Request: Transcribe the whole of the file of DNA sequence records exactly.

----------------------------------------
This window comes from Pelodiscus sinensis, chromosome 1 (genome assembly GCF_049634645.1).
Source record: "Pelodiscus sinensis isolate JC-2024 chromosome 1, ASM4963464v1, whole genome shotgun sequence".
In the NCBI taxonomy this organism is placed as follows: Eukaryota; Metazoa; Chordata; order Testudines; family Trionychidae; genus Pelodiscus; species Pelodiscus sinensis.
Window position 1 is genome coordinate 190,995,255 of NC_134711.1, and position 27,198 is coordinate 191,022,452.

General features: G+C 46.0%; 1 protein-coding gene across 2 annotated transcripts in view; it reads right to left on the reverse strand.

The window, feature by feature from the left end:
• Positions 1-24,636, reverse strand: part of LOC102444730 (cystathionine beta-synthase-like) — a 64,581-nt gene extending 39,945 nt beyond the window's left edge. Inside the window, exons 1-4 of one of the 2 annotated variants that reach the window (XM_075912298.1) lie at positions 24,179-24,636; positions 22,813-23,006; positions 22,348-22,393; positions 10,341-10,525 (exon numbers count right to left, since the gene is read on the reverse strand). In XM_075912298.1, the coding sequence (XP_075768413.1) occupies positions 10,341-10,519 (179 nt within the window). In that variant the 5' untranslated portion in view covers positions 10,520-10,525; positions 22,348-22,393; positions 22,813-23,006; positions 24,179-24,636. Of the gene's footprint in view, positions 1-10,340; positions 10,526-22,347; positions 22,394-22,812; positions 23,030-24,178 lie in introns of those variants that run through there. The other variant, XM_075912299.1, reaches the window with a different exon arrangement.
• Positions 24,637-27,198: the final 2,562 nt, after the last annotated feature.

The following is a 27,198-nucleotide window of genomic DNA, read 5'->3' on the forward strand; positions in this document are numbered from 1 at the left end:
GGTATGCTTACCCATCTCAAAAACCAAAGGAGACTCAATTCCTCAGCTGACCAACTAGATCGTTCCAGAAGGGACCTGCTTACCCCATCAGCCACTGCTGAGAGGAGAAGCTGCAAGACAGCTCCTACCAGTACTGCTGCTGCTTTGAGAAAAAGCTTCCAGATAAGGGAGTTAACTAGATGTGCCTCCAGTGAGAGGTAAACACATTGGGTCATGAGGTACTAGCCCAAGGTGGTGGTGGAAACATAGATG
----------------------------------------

This window comes from Pelodiscus sinensis, chromosome 1 (genome assembly GCF_049634645.1).
Source record: "Pelodiscus sinensis isolate JC-2024 chromosome 1, ASM4963464v1, whole genome shotgun sequence".
In the NCBI taxonomy this organism is placed as follows: Eukaryota; Metazoa; Chordata; order Testudines; family Trionychidae; genus Pelodiscus; species Pelodiscus sinensis.
Window position 1 is genome coordinate 190,995,255 of NC_134711.1, and position 27,198 is coordinate 191,022,452.

General features: G+C 46.0%; 1 protein-coding gene across 2 annotated transcripts in view; it reads right to left on the reverse strand.

The window, feature by feature from the left end:
• Positions 1-24,636, reverse strand: part of LOC102444730 (cystathionine beta-synthase-like) — a 64,581-nt gene extending 39,945 nt beyond the window's left edge. Inside the window, exons 1-4 of one of the 2 annotated variants that reach the window (XM_075912298.1) lie at positions 24,179-24,636; positions 22,813-23,006; positions 22,348-22,393; positions 10,341-10,525 (exon numbers count right to left, since the gene is read on the reverse strand). In XM_075912298.1, the coding sequence (XP_075768413.1) occupies positions 10,341-10,519 (179 nt within the window). In that variant the 5' untranslated portion in view covers positions 10,520-10,525; positions 22,348-22,393; positions 22,813-23,006; positions 24,179-24,636. Of the gene's footprint in view, positions 1-10,340; positions 10,526-22,347; positions 22,394-22,812; positions 23,030-24,178 lie in introns of those variants that run through there. The other variant, XM_075912299.1, reaches the window with a different exon arrangement.
• Positions 24,637-27,198: the final 2,562 nt, after the last annotated feature.

The following is a 27,198-nucleotide window of genomic DNA, read 5'->3' on the forward strand; positions in this document are numbered from 1 at the left end:
GGTATGCTTACCCATCTCAAAAACCAAAGGAGACTCAATTCCTCAGCTGACCAACTAGATCGTTCCAGAAGGGACCTGCTTACCCCATCAGCCACTGCTGAGAGGAGAAGCTGCAAGACAGCTCCTACCAGTACTGCTGCTGCTTTGAGAAAAAGCTTCCAGATAAGGGAGTTAACTAGATGTGCCTCCAGTGAGAGGTAAACACATTGGGTCATGAGGTACTAGCCCAAGGTGGTGGTGGAAACATAGATG